Todd Akin: Right-wing martyr

The GOP may have turned on him, but the Missouri candidate has become a hero to the antiabortion faithful

By Irin Carmon
Published August 22, 2012 5:04PM (EDT)
Todd Akin     (AP/Ivan Sekretarev)
Todd Akin (AP/Ivan Sekretarev)

Does anyone believe that Todd Akin's only mistake was, as he's been repeating in his media rounds, accidentally implying that some rapes are legitimate? That he "misspoke one word in one sentence in one day"?

Yes, the most faithful antiabortion crowd, who are already consecrating him as a hero and a martyr, does. They represent his sole chance at political survival, as long as he can convince them that he's a principled underdog at the time when his positions are identical to the party platform, and have been for decades.

"Do you feel betrayed by your fellow Republicans?" Mike Huckabee asked Akin on his show yesterday. Huckabee said Akin was up against a "battery," an "army," meaning the GOP establishment, and added that if he had to choose between a party and being pro-life, he'd pick the latter. (Huckabee even needled Republicans by praising Claire McCaskill: "No Republican has been so gracious.") Minutes later, Dana Loesch told him, "This is your voting base right here." American Family Radio host Bryan Fischer, never to be outdone, said Akin is the true assault victim.

Indeed, on Huckabee's show Akin praised an "active committed and engaged grassroots movement" as his true backers. On "Good Morning America" this morning he said, "I don't think it's right for party bosses to override those [primary] voters." He's also been testing out a tried and true line about how the "liberal media" was stigmatizing his views, quite the stretch considering Sarah Palin has suggested he step aside, but maybe worth a try.

To be fair to Akin, he's being punished simply for being too honest about the positions that are held by his party's presumptive nominee for vice president. And so many of those "party bosses" are being rather blatant about the fact that they don't actually disagree with the substance of his comments so much as see him as a political liability. "There’s nobody who is saying Todd Akin is unworthy to serve," Rep. Peter Roskam said yesterday. "There is no one saying he is immoral or incapable. He’s not; he made a poor decision. The question is: Can he win in November?"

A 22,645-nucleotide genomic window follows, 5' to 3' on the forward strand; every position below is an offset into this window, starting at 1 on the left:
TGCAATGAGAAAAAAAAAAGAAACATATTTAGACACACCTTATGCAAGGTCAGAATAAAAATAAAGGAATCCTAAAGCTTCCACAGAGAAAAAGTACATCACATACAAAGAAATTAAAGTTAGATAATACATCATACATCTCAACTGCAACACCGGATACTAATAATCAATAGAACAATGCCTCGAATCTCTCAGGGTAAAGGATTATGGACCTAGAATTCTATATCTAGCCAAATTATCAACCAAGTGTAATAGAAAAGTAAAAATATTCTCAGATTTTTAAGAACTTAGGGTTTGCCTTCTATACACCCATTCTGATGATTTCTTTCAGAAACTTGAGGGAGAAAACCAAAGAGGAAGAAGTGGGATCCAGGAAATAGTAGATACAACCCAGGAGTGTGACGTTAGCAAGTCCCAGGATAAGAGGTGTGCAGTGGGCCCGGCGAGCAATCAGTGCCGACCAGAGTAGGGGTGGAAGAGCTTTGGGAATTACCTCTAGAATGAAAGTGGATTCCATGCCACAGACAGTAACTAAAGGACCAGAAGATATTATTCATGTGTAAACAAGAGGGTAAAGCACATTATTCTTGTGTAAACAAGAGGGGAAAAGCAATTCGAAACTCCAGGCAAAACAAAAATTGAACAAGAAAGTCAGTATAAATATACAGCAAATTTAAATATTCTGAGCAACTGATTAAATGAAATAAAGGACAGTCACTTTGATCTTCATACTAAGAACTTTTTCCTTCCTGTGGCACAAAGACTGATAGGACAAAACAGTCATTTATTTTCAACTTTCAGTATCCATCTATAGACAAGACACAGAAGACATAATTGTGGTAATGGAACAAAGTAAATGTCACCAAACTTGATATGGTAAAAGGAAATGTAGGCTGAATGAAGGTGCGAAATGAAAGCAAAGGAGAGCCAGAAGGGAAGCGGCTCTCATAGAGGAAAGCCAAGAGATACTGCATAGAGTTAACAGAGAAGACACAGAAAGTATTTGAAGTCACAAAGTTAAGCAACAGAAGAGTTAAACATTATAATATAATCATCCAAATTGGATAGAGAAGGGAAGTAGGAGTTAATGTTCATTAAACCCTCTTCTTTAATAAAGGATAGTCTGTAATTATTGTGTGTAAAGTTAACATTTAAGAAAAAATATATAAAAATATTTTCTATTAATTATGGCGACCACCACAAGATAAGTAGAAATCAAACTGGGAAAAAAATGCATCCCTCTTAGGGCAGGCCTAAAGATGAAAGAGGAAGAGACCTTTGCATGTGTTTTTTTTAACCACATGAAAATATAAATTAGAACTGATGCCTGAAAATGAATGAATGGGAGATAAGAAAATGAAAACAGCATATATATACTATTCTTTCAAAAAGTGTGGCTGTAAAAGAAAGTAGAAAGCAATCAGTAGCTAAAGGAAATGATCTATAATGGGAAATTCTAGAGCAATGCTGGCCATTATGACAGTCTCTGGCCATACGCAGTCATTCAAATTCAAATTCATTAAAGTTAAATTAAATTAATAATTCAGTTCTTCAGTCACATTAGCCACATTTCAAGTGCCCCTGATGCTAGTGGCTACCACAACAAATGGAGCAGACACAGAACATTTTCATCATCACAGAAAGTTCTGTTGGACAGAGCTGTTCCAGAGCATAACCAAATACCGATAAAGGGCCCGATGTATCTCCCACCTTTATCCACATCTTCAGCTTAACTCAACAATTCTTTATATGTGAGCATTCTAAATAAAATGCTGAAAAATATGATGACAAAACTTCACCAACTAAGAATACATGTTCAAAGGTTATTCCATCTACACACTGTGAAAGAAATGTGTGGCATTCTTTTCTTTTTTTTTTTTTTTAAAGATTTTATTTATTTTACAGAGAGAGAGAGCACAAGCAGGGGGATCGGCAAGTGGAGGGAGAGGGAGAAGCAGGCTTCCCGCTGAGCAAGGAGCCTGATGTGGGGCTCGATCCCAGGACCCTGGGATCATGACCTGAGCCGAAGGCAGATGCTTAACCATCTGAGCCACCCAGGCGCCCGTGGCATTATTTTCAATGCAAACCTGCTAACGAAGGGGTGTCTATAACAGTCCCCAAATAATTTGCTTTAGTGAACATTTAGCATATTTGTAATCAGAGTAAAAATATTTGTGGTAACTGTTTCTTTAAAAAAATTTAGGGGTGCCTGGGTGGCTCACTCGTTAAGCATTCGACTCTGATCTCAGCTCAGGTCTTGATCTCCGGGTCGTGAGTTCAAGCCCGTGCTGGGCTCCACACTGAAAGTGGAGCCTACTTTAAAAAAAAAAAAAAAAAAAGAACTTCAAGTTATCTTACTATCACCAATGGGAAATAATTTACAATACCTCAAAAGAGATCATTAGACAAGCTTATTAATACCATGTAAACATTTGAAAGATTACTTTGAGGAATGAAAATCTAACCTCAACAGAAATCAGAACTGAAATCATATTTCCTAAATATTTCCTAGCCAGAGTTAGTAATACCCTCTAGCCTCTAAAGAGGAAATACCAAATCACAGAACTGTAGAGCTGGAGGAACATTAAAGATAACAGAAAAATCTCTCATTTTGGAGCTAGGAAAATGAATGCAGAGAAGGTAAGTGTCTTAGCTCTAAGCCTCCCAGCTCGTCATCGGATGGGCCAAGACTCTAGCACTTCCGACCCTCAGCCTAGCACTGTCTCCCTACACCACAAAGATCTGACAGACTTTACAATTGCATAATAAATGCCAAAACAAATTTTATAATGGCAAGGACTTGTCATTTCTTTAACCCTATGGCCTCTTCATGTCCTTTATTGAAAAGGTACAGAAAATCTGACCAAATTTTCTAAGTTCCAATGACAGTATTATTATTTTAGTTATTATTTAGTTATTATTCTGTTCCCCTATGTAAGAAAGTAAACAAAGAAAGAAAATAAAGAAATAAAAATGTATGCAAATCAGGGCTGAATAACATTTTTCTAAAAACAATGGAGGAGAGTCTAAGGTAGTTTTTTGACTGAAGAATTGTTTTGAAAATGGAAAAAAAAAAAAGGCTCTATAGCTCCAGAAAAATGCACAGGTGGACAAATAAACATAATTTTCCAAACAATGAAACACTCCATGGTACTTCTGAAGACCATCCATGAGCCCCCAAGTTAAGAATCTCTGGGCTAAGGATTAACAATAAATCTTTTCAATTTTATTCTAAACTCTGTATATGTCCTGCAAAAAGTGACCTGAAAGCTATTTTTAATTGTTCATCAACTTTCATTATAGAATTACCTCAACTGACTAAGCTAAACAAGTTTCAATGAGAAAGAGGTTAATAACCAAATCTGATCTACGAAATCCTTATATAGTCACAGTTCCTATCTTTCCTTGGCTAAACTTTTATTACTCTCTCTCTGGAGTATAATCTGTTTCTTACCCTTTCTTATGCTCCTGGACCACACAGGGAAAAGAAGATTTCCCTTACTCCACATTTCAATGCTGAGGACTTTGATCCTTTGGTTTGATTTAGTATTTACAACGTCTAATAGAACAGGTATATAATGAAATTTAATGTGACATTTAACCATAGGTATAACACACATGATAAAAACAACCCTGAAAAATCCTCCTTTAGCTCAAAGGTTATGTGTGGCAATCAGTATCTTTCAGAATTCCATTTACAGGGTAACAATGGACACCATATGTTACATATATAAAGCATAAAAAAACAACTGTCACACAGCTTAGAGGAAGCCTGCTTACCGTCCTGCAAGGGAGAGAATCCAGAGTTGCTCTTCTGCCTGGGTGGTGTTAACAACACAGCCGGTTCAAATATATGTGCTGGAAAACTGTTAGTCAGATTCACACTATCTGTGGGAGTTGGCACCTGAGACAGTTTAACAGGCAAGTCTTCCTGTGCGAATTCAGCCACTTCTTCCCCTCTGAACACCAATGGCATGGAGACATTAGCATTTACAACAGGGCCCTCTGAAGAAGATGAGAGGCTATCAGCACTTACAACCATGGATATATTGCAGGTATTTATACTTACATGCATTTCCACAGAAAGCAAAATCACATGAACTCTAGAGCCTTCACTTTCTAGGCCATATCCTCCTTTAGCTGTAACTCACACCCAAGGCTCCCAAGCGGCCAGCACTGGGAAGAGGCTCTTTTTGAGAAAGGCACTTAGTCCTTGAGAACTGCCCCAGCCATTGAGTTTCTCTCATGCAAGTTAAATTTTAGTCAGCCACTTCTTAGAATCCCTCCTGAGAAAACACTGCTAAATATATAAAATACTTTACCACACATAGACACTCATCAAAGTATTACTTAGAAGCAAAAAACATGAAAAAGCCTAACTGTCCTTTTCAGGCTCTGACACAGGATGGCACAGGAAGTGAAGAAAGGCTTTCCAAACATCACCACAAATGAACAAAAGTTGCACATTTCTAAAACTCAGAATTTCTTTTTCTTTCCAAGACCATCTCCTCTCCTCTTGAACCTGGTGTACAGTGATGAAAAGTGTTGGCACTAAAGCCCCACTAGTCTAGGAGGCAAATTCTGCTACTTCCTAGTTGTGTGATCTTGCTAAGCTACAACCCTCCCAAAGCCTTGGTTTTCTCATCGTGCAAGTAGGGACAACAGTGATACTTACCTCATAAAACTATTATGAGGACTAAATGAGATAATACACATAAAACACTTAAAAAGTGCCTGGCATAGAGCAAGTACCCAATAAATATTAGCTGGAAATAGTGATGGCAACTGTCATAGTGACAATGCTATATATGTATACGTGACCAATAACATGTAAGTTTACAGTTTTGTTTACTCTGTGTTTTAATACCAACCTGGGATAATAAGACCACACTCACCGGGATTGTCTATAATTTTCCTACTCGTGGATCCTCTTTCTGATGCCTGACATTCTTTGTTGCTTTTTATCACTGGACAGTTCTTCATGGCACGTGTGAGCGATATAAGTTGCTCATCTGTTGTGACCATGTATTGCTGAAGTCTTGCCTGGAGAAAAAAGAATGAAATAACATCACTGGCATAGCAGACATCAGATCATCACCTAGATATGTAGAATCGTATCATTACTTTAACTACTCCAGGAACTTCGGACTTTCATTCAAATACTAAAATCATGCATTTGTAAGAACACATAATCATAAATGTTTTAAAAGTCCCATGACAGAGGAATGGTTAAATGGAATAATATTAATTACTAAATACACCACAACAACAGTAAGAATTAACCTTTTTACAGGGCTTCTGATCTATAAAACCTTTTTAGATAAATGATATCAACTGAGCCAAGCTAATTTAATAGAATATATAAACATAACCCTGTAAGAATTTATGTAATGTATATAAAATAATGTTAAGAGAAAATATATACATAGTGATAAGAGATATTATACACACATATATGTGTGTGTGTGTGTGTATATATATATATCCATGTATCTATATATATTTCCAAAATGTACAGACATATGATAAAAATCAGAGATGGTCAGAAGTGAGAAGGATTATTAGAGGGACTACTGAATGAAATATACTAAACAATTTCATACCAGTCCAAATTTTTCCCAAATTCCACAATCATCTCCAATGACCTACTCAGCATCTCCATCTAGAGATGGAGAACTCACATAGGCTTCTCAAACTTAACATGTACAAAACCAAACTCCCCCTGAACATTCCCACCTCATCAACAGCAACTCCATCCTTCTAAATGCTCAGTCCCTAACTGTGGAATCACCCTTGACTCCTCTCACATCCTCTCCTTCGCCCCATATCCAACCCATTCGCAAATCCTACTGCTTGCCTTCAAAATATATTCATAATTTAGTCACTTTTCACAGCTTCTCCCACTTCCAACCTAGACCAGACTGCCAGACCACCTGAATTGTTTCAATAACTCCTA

No wonder Akin complained to Huckabee yesterday that the GOP  "just ran for cover the first sign of any gunfire. And I think we need to rush to the gunfire. I think we need to take this battle forward and define and defend America the way she's always been."

Accordingly, Akin hasn't backed away from anything except the supposed implication that some rapes are legitimate, because nothing else was a mistake. He did not repudiate the crackpot theories of John Willke (true rape victims are, "shall we say, uptight,"  so "the tubes are spastic"), the antiabortion doctor who was still being praised by Huckabee yesterday, except begrudgingly, when repeatedly prompted by Sean Hannity. He still believes in an abortion ban without exceptions -- again, the official party position.

And antiabortion groups are still backing him up. Marjorie Dannenfelser of the Susan B. Anthony List reiterated that "Congressman Akin has been an excellent partner in the fight for the unborn.” Connie Mackey of the Family Research Council called the flap “another case of ‘gotcha politics’ against a conservative leader." Their takeover of the Republican Party has always implied a promise of electoral payoff from so-called values voters.

Now they have a chance to prove it.

Irin Carmon

Irin Carmon is a staff writer for Salon. Follow her on Twitter at @irincarmon or email her at

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